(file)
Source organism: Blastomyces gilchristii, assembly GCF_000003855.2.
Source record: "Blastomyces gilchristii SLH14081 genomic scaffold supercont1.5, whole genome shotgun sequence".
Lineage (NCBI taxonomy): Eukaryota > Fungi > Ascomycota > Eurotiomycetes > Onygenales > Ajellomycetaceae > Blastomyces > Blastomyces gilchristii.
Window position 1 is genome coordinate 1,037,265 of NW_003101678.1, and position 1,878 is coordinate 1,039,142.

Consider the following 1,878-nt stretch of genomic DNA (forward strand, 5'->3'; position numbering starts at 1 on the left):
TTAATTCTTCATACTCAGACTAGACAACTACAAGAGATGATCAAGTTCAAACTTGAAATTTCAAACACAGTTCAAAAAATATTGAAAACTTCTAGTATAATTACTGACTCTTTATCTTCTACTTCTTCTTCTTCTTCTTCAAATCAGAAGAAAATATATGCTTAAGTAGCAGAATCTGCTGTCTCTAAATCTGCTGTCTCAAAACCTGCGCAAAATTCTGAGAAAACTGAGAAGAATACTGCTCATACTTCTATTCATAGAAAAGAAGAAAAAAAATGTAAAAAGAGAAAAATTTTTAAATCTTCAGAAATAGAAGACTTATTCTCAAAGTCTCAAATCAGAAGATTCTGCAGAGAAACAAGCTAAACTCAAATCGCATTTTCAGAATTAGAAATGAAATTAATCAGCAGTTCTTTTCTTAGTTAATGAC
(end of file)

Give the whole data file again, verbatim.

Source organism: Blastomyces gilchristii, assembly GCF_000003855.2.
Source record: "Blastomyces gilchristii SLH14081 genomic scaffold supercont1.5, whole genome shotgun sequence".
Lineage (NCBI taxonomy): Eukaryota > Fungi > Ascomycota > Eurotiomycetes > Onygenales > Ajellomycetaceae > Blastomyces > Blastomyces gilchristii.
Window position 1 is genome coordinate 1,037,265 of NW_003101678.1, and position 1,878 is coordinate 1,039,142.

Consider the following 1,878-nt stretch of genomic DNA (forward strand, 5'->3'; position numbering starts at 1 on the left):
TTAATTCTTCATACTCAGACTAGACAACTACAAGAGATGATCAAGTTCAAACTTGAAATTTCAAACACAGTTCAAAAAATATTGAAAACTTCTAGTATAATTACTGACTCTTTATCTTCTACTTCTTCTTCTTCTTCTTCAAATCAGAAGAAAATATATGCTTAAGTAGCAGAATCTGCTGTCTCTAAATCTGCTGTCTCAAAACCTGCGCAAAATTCTGAGAAAACTGAGAAGAATACTGCTCATACTTCTATTCATAGAAAAGAAGAAAAAAAATGTAAAAAGAGAAAAATTTTTAAATCTTCAGAAATAGAAGACTTATTCTCAAAGTCTCAAATCAGAAGATTCTGCAGAGAAACAAGCTAAACTCAAATCGCATTTTCAGAATTAGAAATGAAATTAATCAGCAGTTCTTTTCTTAGTTAATGAC